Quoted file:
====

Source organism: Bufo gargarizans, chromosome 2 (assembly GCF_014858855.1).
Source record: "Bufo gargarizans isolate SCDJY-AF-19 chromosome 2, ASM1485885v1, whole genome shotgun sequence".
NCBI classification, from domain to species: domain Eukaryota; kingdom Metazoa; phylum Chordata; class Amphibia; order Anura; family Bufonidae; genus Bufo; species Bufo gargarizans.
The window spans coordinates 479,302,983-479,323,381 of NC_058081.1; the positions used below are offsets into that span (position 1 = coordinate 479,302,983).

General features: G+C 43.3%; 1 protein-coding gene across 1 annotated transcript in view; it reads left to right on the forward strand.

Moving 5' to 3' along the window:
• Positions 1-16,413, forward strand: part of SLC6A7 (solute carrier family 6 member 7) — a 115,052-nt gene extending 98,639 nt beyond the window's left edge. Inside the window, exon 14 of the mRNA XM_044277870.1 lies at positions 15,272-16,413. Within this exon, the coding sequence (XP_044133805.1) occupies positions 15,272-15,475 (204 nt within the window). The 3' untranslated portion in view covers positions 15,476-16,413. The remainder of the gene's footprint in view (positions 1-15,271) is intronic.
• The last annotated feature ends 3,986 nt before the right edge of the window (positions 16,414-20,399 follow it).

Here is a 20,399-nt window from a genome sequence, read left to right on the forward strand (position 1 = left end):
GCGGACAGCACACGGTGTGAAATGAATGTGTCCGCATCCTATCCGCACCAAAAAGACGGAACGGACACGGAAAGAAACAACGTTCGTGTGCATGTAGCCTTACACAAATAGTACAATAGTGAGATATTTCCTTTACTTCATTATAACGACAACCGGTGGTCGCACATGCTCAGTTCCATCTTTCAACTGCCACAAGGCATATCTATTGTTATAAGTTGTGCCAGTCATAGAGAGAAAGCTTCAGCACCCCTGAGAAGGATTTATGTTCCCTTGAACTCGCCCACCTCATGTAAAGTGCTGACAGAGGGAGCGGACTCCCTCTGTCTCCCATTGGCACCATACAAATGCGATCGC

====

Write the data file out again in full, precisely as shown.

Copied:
Source organism: Bufo gargarizans, chromosome 2 (assembly GCF_014858855.1).
Source record: "Bufo gargarizans isolate SCDJY-AF-19 chromosome 2, ASM1485885v1, whole genome shotgun sequence".
NCBI classification, from domain to species: domain Eukaryota; kingdom Metazoa; phylum Chordata; class Amphibia; order Anura; family Bufonidae; genus Bufo; species Bufo gargarizans.
The window spans coordinates 479,302,983-479,323,381 of NC_058081.1; the positions used below are offsets into that span (position 1 = coordinate 479,302,983).

General features: G+C 43.3%; 1 protein-coding gene across 1 annotated transcript in view; it reads left to right on the forward strand.

Moving 5' to 3' along the window:
• Positions 1-16,413, forward strand: part of SLC6A7 (solute carrier family 6 member 7) — a 115,052-nt gene extending 98,639 nt beyond the window's left edge. Inside the window, exon 14 of the mRNA XM_044277870.1 lies at positions 15,272-16,413. Within this exon, the coding sequence (XP_044133805.1) occupies positions 15,272-15,475 (204 nt within the window). The 3' untranslated portion in view covers positions 15,476-16,413. The remainder of the gene's footprint in view (positions 1-15,271) is intronic.
• The last annotated feature ends 3,986 nt before the right edge of the window (positions 16,414-20,399 follow it).

Here is a 20,399-nt window from a genome sequence, read left to right on the forward strand (position 1 = left end):
GCGGACAGCACACGGTGTGAAATGAATGTGTCCGCATCCTATCCGCACCAAAAAGACGGAACGGACACGGAAAGAAACAACGTTCGTGTGCATGTAGCCTTACACAAATAGTACAATAGTGAGATATTTCCTTTACTTCATTATAACGACAACCGGTGGTCGCACATGCTCAGTTCCATCTTTCAACTGCCACAAGGCATATCTATTGTTATAAGTTGTGCCAGTCATAGAGAGAAAGCTTCAGCACCCCTGAGAAGGATTTATGTTCCCTTGAACTCGCCCACCTCATGTAAAGTGCTGACAGAGGGAGCGGACTCCCTCTGTCTCCCATTGGCACCATACAAATGCGATCGC